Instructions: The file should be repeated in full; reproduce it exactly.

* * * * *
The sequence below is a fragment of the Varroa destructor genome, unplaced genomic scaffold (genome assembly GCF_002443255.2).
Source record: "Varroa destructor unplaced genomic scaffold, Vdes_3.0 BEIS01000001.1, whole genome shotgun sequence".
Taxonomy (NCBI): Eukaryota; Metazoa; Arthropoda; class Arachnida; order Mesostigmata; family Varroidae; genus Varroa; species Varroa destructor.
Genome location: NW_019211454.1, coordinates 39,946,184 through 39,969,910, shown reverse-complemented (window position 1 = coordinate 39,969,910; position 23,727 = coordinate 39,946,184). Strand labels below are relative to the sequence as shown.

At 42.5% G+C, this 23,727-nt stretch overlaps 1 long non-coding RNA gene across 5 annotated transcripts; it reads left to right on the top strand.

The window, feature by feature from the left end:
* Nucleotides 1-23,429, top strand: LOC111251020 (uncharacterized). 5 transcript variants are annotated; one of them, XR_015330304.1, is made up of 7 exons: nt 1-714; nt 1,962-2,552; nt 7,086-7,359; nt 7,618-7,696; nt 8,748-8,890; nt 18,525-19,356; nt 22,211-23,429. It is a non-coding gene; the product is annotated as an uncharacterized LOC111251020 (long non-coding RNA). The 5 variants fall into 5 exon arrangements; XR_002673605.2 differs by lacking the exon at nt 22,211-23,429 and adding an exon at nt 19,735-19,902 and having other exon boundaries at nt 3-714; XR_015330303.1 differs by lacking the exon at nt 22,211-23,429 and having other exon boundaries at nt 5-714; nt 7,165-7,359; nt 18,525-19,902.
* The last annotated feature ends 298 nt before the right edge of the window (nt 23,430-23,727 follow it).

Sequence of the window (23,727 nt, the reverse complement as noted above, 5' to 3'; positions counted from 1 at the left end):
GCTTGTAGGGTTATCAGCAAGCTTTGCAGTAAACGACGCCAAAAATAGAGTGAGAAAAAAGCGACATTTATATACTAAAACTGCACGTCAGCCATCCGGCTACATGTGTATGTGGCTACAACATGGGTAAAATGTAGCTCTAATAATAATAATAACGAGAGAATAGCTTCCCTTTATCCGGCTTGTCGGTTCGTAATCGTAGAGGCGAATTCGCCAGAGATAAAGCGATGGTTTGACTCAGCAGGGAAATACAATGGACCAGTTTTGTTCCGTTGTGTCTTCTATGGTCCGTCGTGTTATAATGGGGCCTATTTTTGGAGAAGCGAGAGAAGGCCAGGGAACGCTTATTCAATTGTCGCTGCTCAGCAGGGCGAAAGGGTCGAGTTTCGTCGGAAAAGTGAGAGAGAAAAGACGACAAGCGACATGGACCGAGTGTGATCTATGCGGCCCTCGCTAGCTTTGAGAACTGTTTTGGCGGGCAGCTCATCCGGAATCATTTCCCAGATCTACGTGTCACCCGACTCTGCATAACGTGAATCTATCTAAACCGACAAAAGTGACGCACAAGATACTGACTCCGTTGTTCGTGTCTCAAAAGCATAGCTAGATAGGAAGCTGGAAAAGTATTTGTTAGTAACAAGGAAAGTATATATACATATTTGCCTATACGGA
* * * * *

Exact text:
The sequence below is a fragment of the Varroa destructor genome, unplaced genomic scaffold (genome assembly GCF_002443255.2).
Source record: "Varroa destructor unplaced genomic scaffold, Vdes_3.0 BEIS01000001.1, whole genome shotgun sequence".
Taxonomy (NCBI): Eukaryota; Metazoa; Arthropoda; class Arachnida; order Mesostigmata; family Varroidae; genus Varroa; species Varroa destructor.
Genome location: NW_019211454.1, coordinates 39,946,184 through 39,969,910, shown reverse-complemented (window position 1 = coordinate 39,969,910; position 23,727 = coordinate 39,946,184). Strand labels below are relative to the sequence as shown.

At 42.5% G+C, this 23,727-nt stretch overlaps 1 long non-coding RNA gene across 5 annotated transcripts; it reads left to right on the top strand.

The window, feature by feature from the left end:
* Nucleotides 1-23,429, top strand: LOC111251020 (uncharacterized). 5 transcript variants are annotated; one of them, XR_015330304.1, is made up of 7 exons: nt 1-714; nt 1,962-2,552; nt 7,086-7,359; nt 7,618-7,696; nt 8,748-8,890; nt 18,525-19,356; nt 22,211-23,429. It is a non-coding gene; the product is annotated as an uncharacterized LOC111251020 (long non-coding RNA). The 5 variants fall into 5 exon arrangements; XR_002673605.2 differs by lacking the exon at nt 22,211-23,429 and adding an exon at nt 19,735-19,902 and having other exon boundaries at nt 3-714; XR_015330303.1 differs by lacking the exon at nt 22,211-23,429 and having other exon boundaries at nt 5-714; nt 7,165-7,359; nt 18,525-19,902.
* The last annotated feature ends 298 nt before the right edge of the window (nt 23,430-23,727 follow it).

Sequence of the window (23,727 nt, the reverse complement as noted above, 5' to 3'; positions counted from 1 at the left end):
GCTTGTAGGGTTATCAGCAAGCTTTGCAGTAAACGACGCCAAAAATAGAGTGAGAAAAAAGCGACATTTATATACTAAAACTGCACGTCAGCCATCCGGCTACATGTGTATGTGGCTACAACATGGGTAAAATGTAGCTCTAATAATAATAATAACGAGAGAATAGCTTCCCTTTATCCGGCTTGTCGGTTCGTAATCGTAGAGGCGAATTCGCCAGAGATAAAGCGATGGTTTGACTCAGCAGGGAAATACAATGGACCAGTTTTGTTCCGTTGTGTCTTCTATGGTCCGTCGTGTTATAATGGGGCCTATTTTTGGAGAAGCGAGAGAAGGCCAGGGAACGCTTATTCAATTGTCGCTGCTCAGCAGGGCGAAAGGGTCGAGTTTCGTCGGAAAAGTGAGAGAGAAAAGACGACAAGCGACATGGACCGAGTGTGATCTATGCGGCCCTCGCTAGCTTTGAGAACTGTTTTGGCGGGCAGCTCATCCGGAATCATTTCCCAGATCTACGTGTCACCCGACTCTGCATAACGTGAATCTATCTAAACCGACAAAAGTGACGCACAAGATACTGACTCCGTTGTTCGTGTCTCAAAAGCATAGCTAGATAGGAAGCTGGAAAAGTATTTGTTAGTAACAAGGAAAGTATATATACATATTTGCCTATACGGA